Recent debates about the value of “chick lit” bespeak an anxiety about what young women read that is by no means new. It has a long history, dating back to at least the eighteenth century, when women entered the literary marketplace in growing numbers as consumers and producers of literature. This course considers the pivotal figure of the female reader as it unfolds in eighteenth-century literature and culture—in fiction, poetry, conduct manuals, and educational and philosophical treatises. It asks why so much cultural attention became focused on women’s reading in the period known as the Enlightenment, what kinds of fears it harnessed, and how various women writers responded to it. Our core readings will include several novels which take as their heroines highly impressionable young women readers: works like Charlotte Lennox’s The Female Quixote (1752), the heroine of which imagines that she lives in a French chivalric romance; Mary Wollstonecraft’s Maria (1798) and Mary Hays’s Memoirs of Emma Courtney (1796), which revolve around heroines who read in French sentimental fiction an endorsement of extra-marital relations; Amelia Opie’s Adeline Mowbray (1804), the eponymous heroine of which is so committed to the radical philosophy of the revolutionary period that she refuses to marry the man she love; and Jane Austen’s Northanger Abbey (1818), which takes as its heroine a young woman who cannot tell where a Gothic novel ends and real life begins. We will conclude the course with a viewing of the ITV miniseries, Lost in Austen (2008), which traces the fortunes of a Jane Austen fan who gets a chance to become a character in her favorite novel, Pride and Prejudice.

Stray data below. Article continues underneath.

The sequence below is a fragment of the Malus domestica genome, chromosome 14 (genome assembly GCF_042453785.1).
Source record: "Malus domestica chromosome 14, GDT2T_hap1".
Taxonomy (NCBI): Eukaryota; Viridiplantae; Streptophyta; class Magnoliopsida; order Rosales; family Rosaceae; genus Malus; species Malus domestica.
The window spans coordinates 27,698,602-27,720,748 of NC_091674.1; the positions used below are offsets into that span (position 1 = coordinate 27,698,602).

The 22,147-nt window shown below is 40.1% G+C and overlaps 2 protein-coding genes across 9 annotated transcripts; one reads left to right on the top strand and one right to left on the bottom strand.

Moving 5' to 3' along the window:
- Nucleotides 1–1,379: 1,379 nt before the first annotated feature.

ENGL 398 D HONORS SEMINAR, III, L. Newcomb. W 11-12:50

TOPIC: Shakespearean Audiences, 1600 to 1623

major requirements (old) – Shakespeare

major requirements (new) – pre-1800 (Shakespeare)

topical streams: gender and sexuality; British and Irish literature and culture; language, communication, technology